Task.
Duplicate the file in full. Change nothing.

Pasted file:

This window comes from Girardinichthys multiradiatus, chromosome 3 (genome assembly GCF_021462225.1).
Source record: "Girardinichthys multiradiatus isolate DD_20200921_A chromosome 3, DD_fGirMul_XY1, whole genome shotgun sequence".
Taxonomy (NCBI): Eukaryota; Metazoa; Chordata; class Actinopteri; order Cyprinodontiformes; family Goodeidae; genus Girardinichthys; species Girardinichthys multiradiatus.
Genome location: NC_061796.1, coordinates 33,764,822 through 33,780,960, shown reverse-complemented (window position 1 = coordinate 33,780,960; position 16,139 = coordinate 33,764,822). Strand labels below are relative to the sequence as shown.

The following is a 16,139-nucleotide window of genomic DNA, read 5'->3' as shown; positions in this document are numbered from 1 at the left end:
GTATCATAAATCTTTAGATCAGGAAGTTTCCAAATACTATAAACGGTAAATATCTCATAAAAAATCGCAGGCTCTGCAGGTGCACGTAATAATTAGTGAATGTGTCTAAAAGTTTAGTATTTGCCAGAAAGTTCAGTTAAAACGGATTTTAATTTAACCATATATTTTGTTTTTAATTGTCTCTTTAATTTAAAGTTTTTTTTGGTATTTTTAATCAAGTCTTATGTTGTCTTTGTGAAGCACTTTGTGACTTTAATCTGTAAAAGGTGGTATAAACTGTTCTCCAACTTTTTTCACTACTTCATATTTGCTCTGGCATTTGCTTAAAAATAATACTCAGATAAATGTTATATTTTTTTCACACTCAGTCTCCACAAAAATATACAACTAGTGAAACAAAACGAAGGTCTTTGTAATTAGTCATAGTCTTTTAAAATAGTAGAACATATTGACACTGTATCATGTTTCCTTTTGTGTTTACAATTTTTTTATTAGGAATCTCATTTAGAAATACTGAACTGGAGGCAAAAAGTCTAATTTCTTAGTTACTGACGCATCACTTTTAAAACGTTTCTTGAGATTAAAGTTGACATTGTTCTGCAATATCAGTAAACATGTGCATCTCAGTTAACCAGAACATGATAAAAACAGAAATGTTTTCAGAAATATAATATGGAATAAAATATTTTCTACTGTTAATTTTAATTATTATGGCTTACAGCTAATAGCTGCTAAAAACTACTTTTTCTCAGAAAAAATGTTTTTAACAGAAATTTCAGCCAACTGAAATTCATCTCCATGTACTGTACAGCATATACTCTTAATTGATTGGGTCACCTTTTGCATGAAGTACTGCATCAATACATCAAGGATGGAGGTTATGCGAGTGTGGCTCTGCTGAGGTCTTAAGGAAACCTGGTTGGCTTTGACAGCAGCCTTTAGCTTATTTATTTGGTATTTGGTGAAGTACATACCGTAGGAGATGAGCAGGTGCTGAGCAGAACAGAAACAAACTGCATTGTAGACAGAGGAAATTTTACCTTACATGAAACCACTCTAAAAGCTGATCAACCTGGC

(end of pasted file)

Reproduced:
This window comes from Girardinichthys multiradiatus, chromosome 3 (genome assembly GCF_021462225.1).
Source record: "Girardinichthys multiradiatus isolate DD_20200921_A chromosome 3, DD_fGirMul_XY1, whole genome shotgun sequence".
Taxonomy (NCBI): Eukaryota; Metazoa; Chordata; class Actinopteri; order Cyprinodontiformes; family Goodeidae; genus Girardinichthys; species Girardinichthys multiradiatus.
Genome location: NC_061796.1, coordinates 33,764,822 through 33,780,960, shown reverse-complemented (window position 1 = coordinate 33,780,960; position 16,139 = coordinate 33,764,822). Strand labels below are relative to the sequence as shown.

The following is a 16,139-nucleotide window of genomic DNA, read 5'->3' as shown; positions in this document are numbered from 1 at the left end:
GTATCATAAATCTTTAGATCAGGAAGTTTCCAAATACTATAAACGGTAAATATCTCATAAAAAATCGCAGGCTCTGCAGGTGCACGTAATAATTAGTGAATGTGTCTAAAAGTTTAGTATTTGCCAGAAAGTTCAGTTAAAACGGATTTTAATTTAACCATATATTTTGTTTTTAATTGTCTCTTTAATTTAAAGTTTTTTTTGGTATTTTTAATCAAGTCTTATGTTGTCTTTGTGAAGCACTTTGTGACTTTAATCTGTAAAAGGTGGTATAAACTGTTCTCCAACTTTTTTCACTACTTCATATTTGCTCTGGCATTTGCTTAAAAATAATACTCAGATAAATGTTATATTTTTTTCACACTCAGTCTCCACAAAAATATACAACTAGTGAAACAAAACGAAGGTCTTTGTAATTAGTCATAGTCTTTTAAAATAGTAGAACATATTGACACTGTATCATGTTTCCTTTTGTGTTTACAATTTTTTTATTAGGAATCTCATTTAGAAATACTGAACTGGAGGCAAAAAGTCTAATTTCTTAGTTACTGACGCATCACTTTTAAAACGTTTCTTGAGATTAAAGTTGACATTGTTCTGCAATATCAGTAAACATGTGCATCTCAGTTAACCAGAACATGATAAAAACAGAAATGTTTTCAGAAATATAATATGGAATAAAATATTTTCTACTGTTAATTTTAATTATTATGGCTTACAGCTAATAGCTGCTAAAAACTACTTTTTCTCAGAAAAAATGTTTTTAACAGAAATTTCAGCCAACTGAAATTCATCTCCATGTACTGTACAGCATATACTCTTAATTGATTGGGTCACCTTTTGCATGAAGTACTGCATCAATACATCAAGGATGGAGGTTATGCGAGTGTGGCTCTGCTGAGGTCTTAAGGAAACCTGGTTGGCTTTGACAGCAGCCTTTAGCTTATTTATTTGGTATTTGGTGAAGTACATACCGTAGGAGATGAGCAGGTGCTGAGCAGAACAGAAACAAACTGCATTGTAGACAGAGGAAATTTTACCTTACATGAAACCACTCTAAAAGCTGATCAACCTGGC